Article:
Wednesday, 28 May 2014

Deserted island

The word on everyone's lips for the last couple of weeks is 'what's happening with the marsh harriers?'  We can reveal that they are nesting on the reserve this year - but unfortunately not in last years location on South Marsh West. 

We have last years pair on North Marsh back again (which were kept low profile as the back up plan).  We're ok with publicising them as they are very well tucked away - the best description is featured at the end of this blog entry from a couple of years ago.

So why haven't the South Marsh ones come back? They've been seen in the area and even at the nest site but haven't settled.  Three reasons we reckon why not;
1 - The oil seed rape crop this year has grown - a freezing spring following winter floods last year stilted growth and removed this now favoured breeding habitat.  This year it was in full flower in March.
2 - The neighbours - last year we drained South Marsh East for management and the main residents all summer were a peace loving and tasty family of little ringed plovers.  Contrast to this year and the black headed gull colony is back with a vengeance - along with some menacing relatives.  Regular Darren reported a harrier attempting to land at the nest last week was mobbed so heavily it couldn't put down - or even sit in the tree behind
3 - And finally the law of sod - we installed a camera a few months back overlooking last years nest site in the hope we'd get some great views!  Bit like taking a camera on a fishing trip...
So that disappointment aside there is still plenty else to relish.  Cetti's warblers are again on site and indeed the same female was ringed last week by the group - complete with brood patch confirming evidence of breeding - details here.

Barn owls are currently feeding 3 chicks and the tawny owls have already entertained many in the car park some great shots here from Darren Smith:
And Bruce Pillinger:
with mum looking on:
Plenty of wood pigeon squabs about this weekend:
Unfortunately another one was picked off by the sparrowhawk within 30mins:
These Egyptian geese rolled in recently and have been a regular addition around the bottom of site - pics by Eddie Laker:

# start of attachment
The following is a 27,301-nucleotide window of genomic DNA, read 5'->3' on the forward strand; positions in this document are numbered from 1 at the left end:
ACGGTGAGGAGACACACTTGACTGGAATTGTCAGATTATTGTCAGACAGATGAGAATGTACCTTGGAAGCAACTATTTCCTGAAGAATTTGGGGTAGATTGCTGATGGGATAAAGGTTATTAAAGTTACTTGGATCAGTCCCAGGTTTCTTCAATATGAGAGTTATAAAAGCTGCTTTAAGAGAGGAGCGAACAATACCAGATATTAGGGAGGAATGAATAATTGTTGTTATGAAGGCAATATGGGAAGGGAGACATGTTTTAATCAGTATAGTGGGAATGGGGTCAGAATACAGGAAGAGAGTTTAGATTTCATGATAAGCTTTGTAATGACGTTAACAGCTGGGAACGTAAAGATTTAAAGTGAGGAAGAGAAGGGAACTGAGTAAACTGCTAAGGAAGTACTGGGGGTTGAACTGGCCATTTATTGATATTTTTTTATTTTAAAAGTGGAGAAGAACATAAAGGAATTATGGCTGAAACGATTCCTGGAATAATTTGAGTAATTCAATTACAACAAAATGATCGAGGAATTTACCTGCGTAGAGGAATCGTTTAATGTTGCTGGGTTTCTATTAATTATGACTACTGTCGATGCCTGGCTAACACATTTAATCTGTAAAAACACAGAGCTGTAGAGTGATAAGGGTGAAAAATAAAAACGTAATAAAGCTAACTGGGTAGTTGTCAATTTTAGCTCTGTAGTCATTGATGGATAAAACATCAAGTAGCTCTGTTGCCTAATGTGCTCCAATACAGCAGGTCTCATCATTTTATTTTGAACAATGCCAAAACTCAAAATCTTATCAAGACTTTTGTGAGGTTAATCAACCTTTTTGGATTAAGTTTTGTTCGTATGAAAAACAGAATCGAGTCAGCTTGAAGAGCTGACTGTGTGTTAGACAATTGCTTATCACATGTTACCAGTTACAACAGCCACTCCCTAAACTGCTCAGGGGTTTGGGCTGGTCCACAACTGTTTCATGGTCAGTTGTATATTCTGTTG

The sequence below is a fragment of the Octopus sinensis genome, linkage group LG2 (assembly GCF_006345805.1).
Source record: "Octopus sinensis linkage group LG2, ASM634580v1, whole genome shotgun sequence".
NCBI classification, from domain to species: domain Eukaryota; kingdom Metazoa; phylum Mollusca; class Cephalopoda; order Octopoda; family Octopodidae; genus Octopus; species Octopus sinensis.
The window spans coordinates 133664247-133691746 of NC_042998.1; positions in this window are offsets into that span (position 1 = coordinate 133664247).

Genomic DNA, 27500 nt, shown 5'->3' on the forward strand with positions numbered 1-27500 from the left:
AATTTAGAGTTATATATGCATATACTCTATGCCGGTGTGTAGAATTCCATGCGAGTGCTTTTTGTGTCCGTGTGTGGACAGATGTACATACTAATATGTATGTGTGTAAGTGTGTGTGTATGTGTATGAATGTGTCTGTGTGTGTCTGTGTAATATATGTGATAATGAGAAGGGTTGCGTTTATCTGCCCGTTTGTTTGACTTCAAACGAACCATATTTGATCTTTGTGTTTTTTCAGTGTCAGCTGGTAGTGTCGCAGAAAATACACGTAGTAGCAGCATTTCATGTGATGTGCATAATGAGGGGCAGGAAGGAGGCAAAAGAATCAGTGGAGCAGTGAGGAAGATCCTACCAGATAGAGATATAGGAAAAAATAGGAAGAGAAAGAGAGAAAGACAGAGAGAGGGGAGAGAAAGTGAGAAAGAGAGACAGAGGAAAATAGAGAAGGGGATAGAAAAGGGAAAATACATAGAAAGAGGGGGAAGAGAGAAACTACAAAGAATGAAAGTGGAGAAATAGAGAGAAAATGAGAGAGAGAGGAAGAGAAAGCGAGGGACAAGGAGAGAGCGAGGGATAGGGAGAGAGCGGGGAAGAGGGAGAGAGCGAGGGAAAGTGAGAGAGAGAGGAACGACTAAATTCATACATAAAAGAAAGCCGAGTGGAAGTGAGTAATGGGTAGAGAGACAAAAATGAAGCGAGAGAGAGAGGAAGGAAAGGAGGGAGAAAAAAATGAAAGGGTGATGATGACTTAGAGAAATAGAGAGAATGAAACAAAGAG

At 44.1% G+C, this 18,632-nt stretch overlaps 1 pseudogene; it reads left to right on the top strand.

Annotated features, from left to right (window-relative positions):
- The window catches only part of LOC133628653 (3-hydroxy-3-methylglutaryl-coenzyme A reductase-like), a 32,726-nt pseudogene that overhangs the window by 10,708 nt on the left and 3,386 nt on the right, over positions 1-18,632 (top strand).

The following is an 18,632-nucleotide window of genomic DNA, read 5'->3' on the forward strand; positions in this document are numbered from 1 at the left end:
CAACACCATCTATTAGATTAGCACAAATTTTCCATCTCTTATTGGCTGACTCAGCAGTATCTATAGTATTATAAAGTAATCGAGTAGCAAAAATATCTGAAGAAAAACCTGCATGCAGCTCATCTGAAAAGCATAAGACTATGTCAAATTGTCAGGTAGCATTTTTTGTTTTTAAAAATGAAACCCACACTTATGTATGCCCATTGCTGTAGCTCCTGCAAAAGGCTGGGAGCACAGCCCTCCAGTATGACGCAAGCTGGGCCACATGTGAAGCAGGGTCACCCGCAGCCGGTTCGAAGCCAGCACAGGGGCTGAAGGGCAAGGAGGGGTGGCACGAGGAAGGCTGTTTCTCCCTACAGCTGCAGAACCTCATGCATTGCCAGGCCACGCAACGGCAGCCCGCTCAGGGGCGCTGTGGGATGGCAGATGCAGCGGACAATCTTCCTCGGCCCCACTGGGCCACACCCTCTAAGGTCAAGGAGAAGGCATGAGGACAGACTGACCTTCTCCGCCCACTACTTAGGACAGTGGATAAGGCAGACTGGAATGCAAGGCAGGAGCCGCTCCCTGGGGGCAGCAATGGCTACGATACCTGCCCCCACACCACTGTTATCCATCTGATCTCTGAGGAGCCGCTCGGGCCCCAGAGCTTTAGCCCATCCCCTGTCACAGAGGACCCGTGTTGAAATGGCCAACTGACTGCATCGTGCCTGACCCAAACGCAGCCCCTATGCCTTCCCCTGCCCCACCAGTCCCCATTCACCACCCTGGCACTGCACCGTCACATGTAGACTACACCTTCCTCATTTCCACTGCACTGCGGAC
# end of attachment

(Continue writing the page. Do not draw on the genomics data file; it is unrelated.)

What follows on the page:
A few tail end waders have passed through in the last couple of weeks:
dunlin at Watton on the 8th, 10th, 12th,
wood sandpiper on SMW on the 14th - pic by Karen Williams
Common sandpiper on Sunday:
with the odd greenshank and whimbrel to boot and a few redshank like this one by Mal Jones:
A passing turtle dove on the 9th might be a lucky record for 2014 - and chances of spotted flycatcher anyone?  Some new arrivals though were a pair of little gulls that hung about on the Marsh - pic by Roy Lyon:
And a med gull by Roy too that hung around for a while (A good write up on Erich's page)- Roy:
However the heavily fortified tern island on South Marsh East had been vacated by all gulls last week.  The island next door is still fine with the first black headed gull chicks last Friday:
The terns peaked at 7 before settling down with 2 pairs now on nests:
Great result for a lot of work put in last summer by the volunteers:
So what went wrong on the main island - had the fox got out again? the belt off the electric fence would suggest not and nor did any prints.  We suspect it may be due to these shady characters:
This pair of lesser black backed gulls have been hanging around all season taking opportunities as they arrive.  In one case a cuckoo was reported flying over stimulating mobbing in the black-heads - which was the perfect opportunity for the LBBG's to gorge themselves.  It would appear no one is welcome - not even a pair of terns:
That said no nest as yet - so are they just going to hang about?  perhaps a good reason for the harriers to go elsewhere.  That said 4 pairs of little grebes suggest a lack of pike so a good result on the draining - Roy Lyon:
Linnets showy nearby - Darren Smith:
Sedge warbler by Brian Colley:
And a cracking shot of bullfinches by Andy Marshall - no digital trickery either!
Orchids by Brian:
And honeysuckle also by Brian:
Nice meal for any cuckoo - drinker caterpillar:
For the next stage have a look at Martin's blog for all the moth news.

There have been a few otter sighting of late - there are a few last minute places left on Friday night's event - £5 per person - ring 01377 270690 to book before hand.  Tony McLean snapped this one at the back of Watton NR last week:
Thanks again to the volunteer team L shaped hide is again open.  Like any DIY job it turned out bigger than envisaged! Rob puts the finishing touches on: